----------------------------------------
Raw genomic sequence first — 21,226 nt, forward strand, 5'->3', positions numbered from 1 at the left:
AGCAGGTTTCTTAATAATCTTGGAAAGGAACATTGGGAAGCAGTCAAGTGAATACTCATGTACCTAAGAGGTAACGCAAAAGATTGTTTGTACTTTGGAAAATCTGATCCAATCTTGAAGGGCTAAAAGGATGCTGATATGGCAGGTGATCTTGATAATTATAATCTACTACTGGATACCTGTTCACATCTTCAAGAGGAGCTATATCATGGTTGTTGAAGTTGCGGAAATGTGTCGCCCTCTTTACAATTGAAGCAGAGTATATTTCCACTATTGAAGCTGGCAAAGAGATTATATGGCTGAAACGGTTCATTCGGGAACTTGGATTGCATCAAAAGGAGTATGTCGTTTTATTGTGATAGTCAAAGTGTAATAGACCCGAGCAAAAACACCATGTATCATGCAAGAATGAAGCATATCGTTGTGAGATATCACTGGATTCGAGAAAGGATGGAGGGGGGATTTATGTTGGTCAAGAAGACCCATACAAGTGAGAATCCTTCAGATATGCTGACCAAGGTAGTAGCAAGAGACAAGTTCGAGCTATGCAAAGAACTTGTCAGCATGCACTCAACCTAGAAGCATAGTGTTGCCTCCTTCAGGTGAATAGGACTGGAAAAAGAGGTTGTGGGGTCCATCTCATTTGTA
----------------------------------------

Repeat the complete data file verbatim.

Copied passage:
Raw genomic sequence first — 21,226 nt, forward strand, 5'->3', positions numbered from 1 at the left:
AGCAGGTTTCTTAATAATCTTGGAAAGGAACATTGGGAAGCAGTCAAGTGAATACTCATGTACCTAAGAGGTAACGCAAAAGATTGTTTGTACTTTGGAAAATCTGATCCAATCTTGAAGGGCTAAAAGGATGCTGATATGGCAGGTGATCTTGATAATTATAATCTACTACTGGATACCTGTTCACATCTTCAAGAGGAGCTATATCATGGTTGTTGAAGTTGCGGAAATGTGTCGCCCTCTTTACAATTGAAGCAGAGTATATTTCCACTATTGAAGCTGGCAAAGAGATTATATGGCTGAAACGGTTCATTCGGGAACTTGGATTGCATCAAAAGGAGTATGTCGTTTTATTGTGATAGTCAAAGTGTAATAGACCCGAGCAAAAACACCATGTATCATGCAAGAATGAAGCATATCGTTGTGAGATATCACTGGATTCGAGAAAGGATGGAGGGGGGATTTATGTTGGTCAAGAAGACCCATACAAGTGAGAATCCTTCAGATATGCTGACCAAGGTAGTAGCAAGAGACAAGTTCGAGCTATGCAAAGAACTTGTCAGCATGCACTCAACCTAGAAGCATAGTGTTGCCTCCTTCAGGTGAATAGGACTGGAAAAAGAGGTTGTGGGGTCCATCTCATTTGTA